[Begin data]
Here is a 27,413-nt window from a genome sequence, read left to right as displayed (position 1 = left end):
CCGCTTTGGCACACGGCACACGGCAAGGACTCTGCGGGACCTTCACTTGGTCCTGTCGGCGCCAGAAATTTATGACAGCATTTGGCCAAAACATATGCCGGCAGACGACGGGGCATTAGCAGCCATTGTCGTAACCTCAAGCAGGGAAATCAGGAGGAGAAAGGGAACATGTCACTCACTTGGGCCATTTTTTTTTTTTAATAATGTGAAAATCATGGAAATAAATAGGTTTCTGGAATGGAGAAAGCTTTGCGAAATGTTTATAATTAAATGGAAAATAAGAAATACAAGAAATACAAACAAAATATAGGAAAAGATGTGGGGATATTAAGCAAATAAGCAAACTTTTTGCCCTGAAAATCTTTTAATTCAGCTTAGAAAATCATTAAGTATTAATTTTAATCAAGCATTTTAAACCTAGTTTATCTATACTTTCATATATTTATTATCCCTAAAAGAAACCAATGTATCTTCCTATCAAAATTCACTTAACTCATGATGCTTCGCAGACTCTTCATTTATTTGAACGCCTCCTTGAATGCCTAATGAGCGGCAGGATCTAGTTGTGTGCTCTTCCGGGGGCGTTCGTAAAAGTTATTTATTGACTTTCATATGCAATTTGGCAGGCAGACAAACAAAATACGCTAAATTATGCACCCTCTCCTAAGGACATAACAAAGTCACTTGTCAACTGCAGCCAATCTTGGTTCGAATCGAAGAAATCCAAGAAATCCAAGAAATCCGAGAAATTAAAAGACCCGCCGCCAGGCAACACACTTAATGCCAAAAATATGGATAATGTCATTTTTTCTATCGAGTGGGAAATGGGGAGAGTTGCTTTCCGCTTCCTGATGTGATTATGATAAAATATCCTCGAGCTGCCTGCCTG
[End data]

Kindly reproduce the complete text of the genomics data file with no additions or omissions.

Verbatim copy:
Here is a 27,413-nt window from a genome sequence, read left to right as displayed (position 1 = left end):
CCGCTTTGGCACACGGCACACGGCAAGGACTCTGCGGGACCTTCACTTGGTCCTGTCGGCGCCAGAAATTTATGACAGCATTTGGCCAAAACATATGCCGGCAGACGACGGGGCATTAGCAGCCATTGTCGTAACCTCAAGCAGGGAAATCAGGAGGAGAAAGGGAACATGTCACTCACTTGGGCCATTTTTTTTTTTTAATAATGTGAAAATCATGGAAATAAATAGGTTTCTGGAATGGAGAAAGCTTTGCGAAATGTTTATAATTAAATGGAAAATAAGAAATACAAGAAATACAAACAAAATATAGGAAAAGATGTGGGGATATTAAGCAAATAAGCAAACTTTTTGCCCTGAAAATCTTTTAATTCAGCTTAGAAAATCATTAAGTATTAATTTTAATCAAGCATTTTAAACCTAGTTTATCTATACTTTCATATATTTATTATCCCTAAAAGAAACCAATGTATCTTCCTATCAAAATTCACTTAACTCATGATGCTTCGCAGACTCTTCATTTATTTGAACGCCTCCTTGAATGCCTAATGAGCGGCAGGATCTAGTTGTGTGCTCTTCCGGGGGCGTTCGTAAAAGTTATTTATTGACTTTCATATGCAATTTGGCAGGCAGACAAACAAAATACGCTAAATTATGCACCCTCTCCTAAGGACATAACAAAGTCACTTGTCAACTGCAGCCAATCTTGGTTCGAATCGAAGAAATCCAAGAAATCCAAGAAATCCGAGAAATTAAAAGACCCGCCGCCAGGCAACACACTTAATGCCAAAAATATGGATAATGTCATTTTTTCTATCGAGTGGGAAATGGGGAGAGTTGCTTTCCGCTTCCTGATGTGATTATGATAAAATATCCTCGAGCTGCCTGCCTG